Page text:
It was lunchtime. I was at a day-long picture book workshop, and at the break a group of us sat down to eat together. I hadn’t met any of them before, so we introduced ourselves and started making small talk. Then, the inevitable question arose:
“What do you write?”
A logical question, considering we’re all attending a writing workshop. But a loaded one – for me, anyway. In my experience, if I say, “I write LGBT-themed books,” I get one of two responses. Usually, people are excited and interested. But sometimes the response is stark, uncomfortable silence. Picture book writers tend to be white, female, heterosexual, and middle-aged, a demographic that could swing either way in terms of LGBTQ acceptance. When I give that answer, I’m simultaneously preparing myself for any possible reaction – much like LGBTQ kids and young adults do when they’re coming out to their parents.
The other issue with the what-do-you-write question is this: Saying “I write LGBT-themed books” isn’t a complete answer. I’ve written lots of stories that have absolutely nothing to do with the LGBTQ community – and they don’t fit neatly into some category or genre. One story is about weaning from breastfeeding. Another is about Humpty Dumpty getting fixed. (That’s called a “fractured fairy tale,” where a traditional fairy tale is told in an entirely different way.) I’ve written stories about cats, dogs, roosters, seagulls, and toes. (The toes story is one of my favorites.) Sometimes I write stories because I want to infuse some deeper meaning into them. But often I write stories just because they’re fun to write.
So often people have to market themselves in order to be successful. If a person is looking for a job (or looking for a publisher), they’re told to develop a thirty-second “elevator pitch” that quickly summarizes who you are and what you’re all about. It’s part of a larger process commonly referred to as “personal branding,” which is how you package yourself as a marketable asset. The book Think and Grow Rich, originally published in 1937, first introduced this idea – later, the 1980s book The Seven Habits of Highly Effective People used the concept of “visioning” to modernize this idea. Hundreds of studies in business, marketing, communications, and psychology have been conducted on the power of personal branding. If I were to brand myself, I could say, “I am a community college professor and author who specializes in LGBTQ issues.” That’s a short, sweet elevator pitch.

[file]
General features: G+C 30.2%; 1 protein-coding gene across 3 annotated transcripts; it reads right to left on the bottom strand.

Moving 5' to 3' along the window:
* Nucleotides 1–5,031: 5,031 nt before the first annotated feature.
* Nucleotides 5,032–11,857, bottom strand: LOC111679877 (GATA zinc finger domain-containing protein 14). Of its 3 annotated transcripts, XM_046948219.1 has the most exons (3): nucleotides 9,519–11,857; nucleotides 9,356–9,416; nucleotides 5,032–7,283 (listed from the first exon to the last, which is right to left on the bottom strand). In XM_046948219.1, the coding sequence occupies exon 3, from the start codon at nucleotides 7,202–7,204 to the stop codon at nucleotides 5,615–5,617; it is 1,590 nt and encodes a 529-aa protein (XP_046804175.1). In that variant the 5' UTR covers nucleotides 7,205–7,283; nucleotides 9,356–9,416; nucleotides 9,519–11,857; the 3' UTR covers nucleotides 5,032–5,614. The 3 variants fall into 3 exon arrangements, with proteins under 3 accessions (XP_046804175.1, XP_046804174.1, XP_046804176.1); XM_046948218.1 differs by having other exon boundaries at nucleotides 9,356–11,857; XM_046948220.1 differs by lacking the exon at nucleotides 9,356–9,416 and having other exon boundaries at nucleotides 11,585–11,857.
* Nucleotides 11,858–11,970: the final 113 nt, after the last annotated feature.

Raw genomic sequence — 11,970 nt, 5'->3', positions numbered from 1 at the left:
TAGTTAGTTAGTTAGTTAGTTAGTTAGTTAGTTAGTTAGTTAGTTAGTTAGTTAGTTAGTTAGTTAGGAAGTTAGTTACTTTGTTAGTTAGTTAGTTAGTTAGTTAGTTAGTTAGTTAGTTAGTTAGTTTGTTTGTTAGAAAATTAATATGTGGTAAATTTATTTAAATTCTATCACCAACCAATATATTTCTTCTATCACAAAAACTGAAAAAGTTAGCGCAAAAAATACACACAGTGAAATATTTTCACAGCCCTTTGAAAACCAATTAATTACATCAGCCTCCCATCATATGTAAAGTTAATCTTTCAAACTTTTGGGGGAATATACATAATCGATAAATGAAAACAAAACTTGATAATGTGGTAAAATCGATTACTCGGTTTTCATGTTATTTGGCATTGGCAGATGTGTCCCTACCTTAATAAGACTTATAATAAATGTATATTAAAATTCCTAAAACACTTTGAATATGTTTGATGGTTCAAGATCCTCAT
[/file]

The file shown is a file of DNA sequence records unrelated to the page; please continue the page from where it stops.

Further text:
But just like the what-d0-you-write question, that pitch doesn’t even come close to telling the full story. Labels and categories rarely do. When people ask, “What do you write?” I don’t have a quick, easy answer that is complete and honest. When people ask, “What do you do?”, my elevator pitch doesn’t tell people that I’m a licensed psychologist (who currently doesn’t practice), a mom, a crafter, a crazy cat lady and chicken keeper, a swimmer and lover of the ocean, an obsessive scrimper and saver – and lots of other things. If anything, my elevator pitch allows people to pigeonhole me into a category. It encourages stereotyping.
No wonder so many people in queer communities have resisted being labeled, categorized, pigeonholed, or elevator-pitched. Labels can help us find each other and form communities. Labels can also help others understand who we are – to a point. But they don’t tell the whole story. When I’m asked, “How do you identify your sexuality?”, I don’t have a quick, easy answer. If I say “bisexual,” which is the most technically accurate term, I’m aware that a particular vision of bisexuality is likely to get conjured up – and that vision might not be who I am. If I say “lesbian,” that matches my long-term relationship status, but it doesn’t acknowledge the fact that I’ve had relationships with men (and potentially could again in the future, although I’m quite happy with my partner). The fact that I don’t look “bisexual” or “lesbian” (most people who know me will tell you this) complicates things even further. I don’t have an elevator pitch that conveys a “sexuality brand” – and frankly, I don’t think I want one.
Alison Hearn, a professor of Media and Information Studies at Western Canada University, has written many articles about self, identity, and branding – and essentially what she says is this: When we engage in self-branding, we’re constructing a “narrative of the self” (which may or may not accurately reflect the real self). This narrative comes from what she calls an “outer-directed” form of the self (giving people what they want, in the service of capitalism), rather than an inner-directed self. This is not a new idea – many classic theorists, including Carl Rogers and D.W. Winnicott, talk about the “false self” as the society-conforming personality. If you think about it, this is the opposite of what feminists, anti-racism activists, and social justice advocates have been working towards – creating space for our true, authentic voices and selves to be heard and seen. The idea of an outer-directed self is not new – many classic theorists, including Carl Rogers and D. W. Winnicott, have identified the “false self” as the society-conforming personality. It’s not something that people in radical social justice communities want to participate in, I’d say.
I’ll end with a funny story. During lunch at this picture book workshop, when I shared more details about the kinds of things I write about, someone said to me, “You write great stories! They just aren’t a good fit for what mainstream publishers are looking for.” I laughed and said, “Even my stories are queer!” And then I realized: That’s my elevator pitch. I write stories that speak to people, but they don’t fit neatly into a category or niche, which, ironically, is often how my queer identity plays out. If I’m going to have an elevator pitch for my writing, that is one that’s subversive enough for me to live with.